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Author: Subject: Reaction Mechanism for Acylation

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[*] posted on 8-11-2011 at 14:54
Reaction Mechanism for Acylation

Hi Colleagues,

I drew out the mechanism for the Friedel-Crafts Acylation, and I was wondering if it was correct! Please see below

The part I am unsure about is if it is the oxygen attached to the AlCl3 complex that removes the hydrogen to give the molecule its aromaticity back.

Acylation.png - 87kB

[Edited on 8-11-2011 by Magelia]
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[*] posted on 8-11-2011 at 21:42

It seems to me that the electrons in the Al-O bond would go to the oxygen, leaving neutral AlCl3 and acetate. Acetate would then abstract the proton from the ring. Just reverse the direction of the arrow between Al and O (and write negative charge on Al!) and that would be the same as what I just said but all in one step.

You are leaving the negative charge off of the Al and I don't think the Al-O bond's electrons would go to Al (being negatively charged and all).

Please note that I have only had 2 classes of undergraduate org. chem. and am no where near an expert. I'm just trying to help as I couldn't find the specific mechanism on the internet.

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[*] posted on 9-11-2011 at 08:26

Most of it looks ok, as you're going via the acylium cation. The one thing I will say is that the AlCl3 catalyst is not really a catalyst in the Freidel-Crafts acylation - the oxygen atom in the product chelates the Aluminium and so a stoichiometric/superstoichiometric quantity is required. The mechanism is the same for an acyl chloride as your reagent (chlorine lone pair chelates Aluminium, carbonyl oxygen lone pair "kicks in" to displace [AlCl4]- and form the acylium ion).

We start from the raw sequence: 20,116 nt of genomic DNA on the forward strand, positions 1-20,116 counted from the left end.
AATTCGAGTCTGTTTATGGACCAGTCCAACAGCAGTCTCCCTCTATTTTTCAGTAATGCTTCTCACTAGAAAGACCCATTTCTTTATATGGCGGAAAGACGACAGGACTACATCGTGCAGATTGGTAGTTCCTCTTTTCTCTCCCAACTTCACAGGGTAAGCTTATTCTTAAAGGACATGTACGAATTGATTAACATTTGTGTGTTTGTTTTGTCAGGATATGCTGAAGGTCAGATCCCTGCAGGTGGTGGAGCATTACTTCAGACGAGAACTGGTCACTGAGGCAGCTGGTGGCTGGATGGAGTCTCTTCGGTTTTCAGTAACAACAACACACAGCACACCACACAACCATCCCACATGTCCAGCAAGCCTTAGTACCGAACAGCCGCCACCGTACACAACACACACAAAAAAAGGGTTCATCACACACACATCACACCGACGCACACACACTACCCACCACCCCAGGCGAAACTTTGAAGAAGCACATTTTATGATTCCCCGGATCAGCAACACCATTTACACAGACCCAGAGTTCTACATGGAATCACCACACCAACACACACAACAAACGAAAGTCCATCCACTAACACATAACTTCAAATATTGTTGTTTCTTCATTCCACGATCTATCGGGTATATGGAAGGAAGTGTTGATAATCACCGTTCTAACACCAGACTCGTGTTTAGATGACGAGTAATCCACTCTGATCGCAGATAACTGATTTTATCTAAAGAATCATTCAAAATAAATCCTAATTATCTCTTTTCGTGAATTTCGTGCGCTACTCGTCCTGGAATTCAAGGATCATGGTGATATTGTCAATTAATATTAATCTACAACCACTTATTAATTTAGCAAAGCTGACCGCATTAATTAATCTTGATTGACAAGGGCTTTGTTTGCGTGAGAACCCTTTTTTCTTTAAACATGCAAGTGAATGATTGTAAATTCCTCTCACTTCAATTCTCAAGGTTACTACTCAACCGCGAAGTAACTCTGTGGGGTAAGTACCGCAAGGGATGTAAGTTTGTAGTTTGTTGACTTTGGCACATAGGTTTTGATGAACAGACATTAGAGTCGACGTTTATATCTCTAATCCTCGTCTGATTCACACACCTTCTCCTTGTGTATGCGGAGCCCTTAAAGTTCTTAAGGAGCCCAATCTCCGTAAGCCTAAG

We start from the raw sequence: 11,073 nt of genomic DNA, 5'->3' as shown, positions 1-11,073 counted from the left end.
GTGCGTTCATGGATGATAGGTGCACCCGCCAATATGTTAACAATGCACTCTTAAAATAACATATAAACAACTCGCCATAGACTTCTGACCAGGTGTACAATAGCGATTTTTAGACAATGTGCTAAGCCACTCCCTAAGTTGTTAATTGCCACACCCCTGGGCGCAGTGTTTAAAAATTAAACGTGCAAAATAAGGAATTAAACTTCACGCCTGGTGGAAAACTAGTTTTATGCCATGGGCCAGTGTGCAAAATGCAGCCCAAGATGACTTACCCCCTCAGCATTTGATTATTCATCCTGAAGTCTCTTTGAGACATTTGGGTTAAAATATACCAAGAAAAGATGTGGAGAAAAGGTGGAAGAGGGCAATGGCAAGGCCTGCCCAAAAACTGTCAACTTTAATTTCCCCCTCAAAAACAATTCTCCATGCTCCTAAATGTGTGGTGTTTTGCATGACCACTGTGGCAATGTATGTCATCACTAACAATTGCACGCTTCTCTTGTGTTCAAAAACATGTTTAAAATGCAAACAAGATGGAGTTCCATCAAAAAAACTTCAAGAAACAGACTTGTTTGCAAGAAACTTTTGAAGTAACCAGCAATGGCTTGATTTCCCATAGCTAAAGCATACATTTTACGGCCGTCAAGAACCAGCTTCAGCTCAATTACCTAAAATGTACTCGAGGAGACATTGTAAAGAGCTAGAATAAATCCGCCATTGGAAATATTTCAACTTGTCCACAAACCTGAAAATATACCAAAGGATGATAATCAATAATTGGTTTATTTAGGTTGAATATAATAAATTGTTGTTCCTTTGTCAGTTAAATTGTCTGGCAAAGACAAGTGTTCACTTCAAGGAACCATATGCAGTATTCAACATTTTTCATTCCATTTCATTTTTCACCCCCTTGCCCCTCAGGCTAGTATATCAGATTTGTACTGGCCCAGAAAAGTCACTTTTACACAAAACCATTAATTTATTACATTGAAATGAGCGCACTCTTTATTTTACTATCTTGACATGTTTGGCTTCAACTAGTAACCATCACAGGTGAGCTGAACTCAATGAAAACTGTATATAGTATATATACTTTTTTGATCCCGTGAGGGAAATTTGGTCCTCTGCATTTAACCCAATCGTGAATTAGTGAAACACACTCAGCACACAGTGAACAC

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[*] posted on 9-11-2011 at 11:53

Apart from what DJF90 said, there is also a slight problem where you expected one to be. You deprotonate the arenium ion using aluminium trichloride complex. The aluminium is namely bearing a negative charge and yet you push electrons to it. One way to represent the deprotonation step would be to draw an arrow from the Al-O bond through the oxygen and to the hydrogen on the arenium ion. Usually a rule of thumb is that in a given step of mechanism electrons flow in the same general direction towards the electrophile.

Another thing you might want to consider is the geometry of the aromatic molecules. Carbons of benzene ring are spĀ² hybridized and thus (apart from really funky groups) bonds from benzene are not bent. It is good practice to draw the geometry as predicted.

[Edited on 9-11-2011 by kavu]
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